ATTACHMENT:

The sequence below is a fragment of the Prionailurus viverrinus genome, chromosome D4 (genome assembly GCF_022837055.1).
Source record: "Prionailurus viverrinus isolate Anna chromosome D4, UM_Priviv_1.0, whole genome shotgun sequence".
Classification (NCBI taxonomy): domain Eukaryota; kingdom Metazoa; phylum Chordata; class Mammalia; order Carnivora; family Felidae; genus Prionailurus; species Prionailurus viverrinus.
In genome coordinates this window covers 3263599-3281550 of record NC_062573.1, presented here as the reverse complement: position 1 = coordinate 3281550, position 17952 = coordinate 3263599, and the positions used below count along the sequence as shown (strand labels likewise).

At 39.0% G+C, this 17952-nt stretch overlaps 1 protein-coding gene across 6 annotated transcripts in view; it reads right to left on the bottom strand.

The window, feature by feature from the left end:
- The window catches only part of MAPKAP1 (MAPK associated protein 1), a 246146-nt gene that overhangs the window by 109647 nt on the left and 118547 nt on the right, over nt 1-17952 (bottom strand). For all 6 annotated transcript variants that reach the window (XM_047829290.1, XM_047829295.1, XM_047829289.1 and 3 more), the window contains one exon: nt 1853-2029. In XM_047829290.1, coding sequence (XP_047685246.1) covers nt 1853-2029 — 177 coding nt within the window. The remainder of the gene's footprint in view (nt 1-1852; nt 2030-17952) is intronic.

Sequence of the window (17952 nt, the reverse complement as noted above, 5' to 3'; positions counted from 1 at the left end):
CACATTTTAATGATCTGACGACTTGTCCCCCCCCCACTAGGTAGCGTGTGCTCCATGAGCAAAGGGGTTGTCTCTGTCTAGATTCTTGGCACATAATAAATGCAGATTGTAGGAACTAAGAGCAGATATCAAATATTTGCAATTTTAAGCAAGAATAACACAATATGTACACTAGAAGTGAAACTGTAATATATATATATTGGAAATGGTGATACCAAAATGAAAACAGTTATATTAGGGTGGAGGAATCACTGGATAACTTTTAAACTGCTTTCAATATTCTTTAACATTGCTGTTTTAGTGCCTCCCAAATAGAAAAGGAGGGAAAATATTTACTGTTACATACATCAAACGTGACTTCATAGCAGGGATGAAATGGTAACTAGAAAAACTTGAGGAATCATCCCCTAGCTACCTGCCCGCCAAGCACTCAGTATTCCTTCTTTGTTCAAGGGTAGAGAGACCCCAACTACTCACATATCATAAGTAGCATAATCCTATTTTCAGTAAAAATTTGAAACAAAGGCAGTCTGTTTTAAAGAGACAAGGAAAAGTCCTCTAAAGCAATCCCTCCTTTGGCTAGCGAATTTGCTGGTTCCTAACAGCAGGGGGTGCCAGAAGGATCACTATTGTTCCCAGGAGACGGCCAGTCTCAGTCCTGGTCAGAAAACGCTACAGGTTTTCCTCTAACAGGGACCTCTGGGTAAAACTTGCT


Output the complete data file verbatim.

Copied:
The sequence below is a fragment of the Prionailurus viverrinus genome, chromosome D4 (genome assembly GCF_022837055.1).
Source record: "Prionailurus viverrinus isolate Anna chromosome D4, UM_Priviv_1.0, whole genome shotgun sequence".
Classification (NCBI taxonomy): domain Eukaryota; kingdom Metazoa; phylum Chordata; class Mammalia; order Carnivora; family Felidae; genus Prionailurus; species Prionailurus viverrinus.
In genome coordinates this window covers 3263599-3281550 of record NC_062573.1, presented here as the reverse complement: position 1 = coordinate 3281550, position 17952 = coordinate 3263599, and the positions used below count along the sequence as shown (strand labels likewise).

At 39.0% G+C, this 17952-nt stretch overlaps 1 protein-coding gene across 6 annotated transcripts in view; it reads right to left on the bottom strand.

The window, feature by feature from the left end:
- The window catches only part of MAPKAP1 (MAPK associated protein 1), a 246146-nt gene that overhangs the window by 109647 nt on the left and 118547 nt on the right, over nt 1-17952 (bottom strand). For all 6 annotated transcript variants that reach the window (XM_047829290.1, XM_047829295.1, XM_047829289.1 and 3 more), the window contains one exon: nt 1853-2029. In XM_047829290.1, coding sequence (XP_047685246.1) covers nt 1853-2029 — 177 coding nt within the window. The remainder of the gene's footprint in view (nt 1-1852; nt 2030-17952) is intronic.

Sequence of the window (17952 nt, the reverse complement as noted above, 5' to 3'; positions counted from 1 at the left end):
CACATTTTAATGATCTGACGACTTGTCCCCCCCCCACTAGGTAGCGTGTGCTCCATGAGCAAAGGGGTTGTCTCTGTCTAGATTCTTGGCACATAATAAATGCAGATTGTAGGAACTAAGAGCAGATATCAAATATTTGCAATTTTAAGCAAGAATAACACAATATGTACACTAGAAGTGAAACTGTAATATATATATATTGGAAATGGTGATACCAAAATGAAAACAGTTATATTAGGGTGGAGGAATCACTGGATAACTTTTAAACTGCTTTCAATATTCTTTAACATTGCTGTTTTAGTGCCTCCCAAATAGAAAAGGAGGGAAAATATTTACTGTTACATACATCAAACGTGACTTCATAGCAGGGATGAAATGGTAACTAGAAAAACTTGAGGAATCATCCCCTAGCTACCTGCCCGCCAAGCACTCAGTATTCCTTCTTTGTTCAAGGGTAGAGAGACCCCAACTACTCACATATCATAAGTAGCATAATCCTATTTTCAGTAAAAATTTGAAACAAAGGCAGTCTGTTTTAAAGAGACAAGGAAAAGTCCTCTAAAGCAATCCCTCCTTTGGCTAGCGAATTTGCTGGTTCCTAACAGCAGGGGGTGCCAGAAGGATCACTATTGTTCCCAGGAGACGGCCAGTCTCAGTCCTGGTCAGAAAACGCTACAGGTTTTCCTCTAACAGGGACCTCTGGGTAAAACTTGCT